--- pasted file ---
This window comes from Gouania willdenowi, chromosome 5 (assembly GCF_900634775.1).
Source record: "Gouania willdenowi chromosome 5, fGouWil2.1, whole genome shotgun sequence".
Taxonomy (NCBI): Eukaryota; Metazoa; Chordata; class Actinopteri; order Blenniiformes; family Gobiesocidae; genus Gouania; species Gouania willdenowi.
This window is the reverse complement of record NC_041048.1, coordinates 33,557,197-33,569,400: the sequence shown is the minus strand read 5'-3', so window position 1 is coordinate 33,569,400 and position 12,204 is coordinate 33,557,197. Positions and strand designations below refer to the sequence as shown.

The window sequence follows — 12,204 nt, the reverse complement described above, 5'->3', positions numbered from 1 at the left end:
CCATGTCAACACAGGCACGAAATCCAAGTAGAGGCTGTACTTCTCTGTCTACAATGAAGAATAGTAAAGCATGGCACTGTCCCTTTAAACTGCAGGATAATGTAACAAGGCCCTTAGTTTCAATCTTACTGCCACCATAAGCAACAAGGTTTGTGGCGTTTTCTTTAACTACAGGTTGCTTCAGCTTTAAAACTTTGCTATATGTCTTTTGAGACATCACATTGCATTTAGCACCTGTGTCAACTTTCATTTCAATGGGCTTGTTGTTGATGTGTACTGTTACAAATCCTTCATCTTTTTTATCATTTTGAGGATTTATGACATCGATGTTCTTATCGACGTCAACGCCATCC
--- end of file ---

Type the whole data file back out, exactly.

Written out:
This window comes from Gouania willdenowi, chromosome 5 (assembly GCF_900634775.1).
Source record: "Gouania willdenowi chromosome 5, fGouWil2.1, whole genome shotgun sequence".
Taxonomy (NCBI): Eukaryota; Metazoa; Chordata; class Actinopteri; order Blenniiformes; family Gobiesocidae; genus Gouania; species Gouania willdenowi.
This window is the reverse complement of record NC_041048.1, coordinates 33,557,197-33,569,400: the sequence shown is the minus strand read 5'-3', so window position 1 is coordinate 33,569,400 and position 12,204 is coordinate 33,557,197. Positions and strand designations below refer to the sequence as shown.

The window sequence follows — 12,204 nt, the reverse complement described above, 5'->3', positions numbered from 1 at the left end:
CCATGTCAACACAGGCACGAAATCCAAGTAGAGGCTGTACTTCTCTGTCTACAATGAAGAATAGTAAAGCATGGCACTGTCCCTTTAAACTGCAGGATAATGTAACAAGGCCCTTAGTTTCAATCTTACTGCCACCATAAGCAACAAGGTTTGTGGCGTTTTCTTTAACTACAGGTTGCTTCAGCTTTAAAACTTTGCTATATGTCTTTTGAGACATCACATTGCATTTAGCACCTGTGTCAACTTTCATTTCAATGGGCTTGTTGTTGATGTGTACTGTTACAAATCCTTCATCTTTTTTATCATTTTGAGGATTTATGACATCGATGTTCTTATCGACGTCAACGCCATCC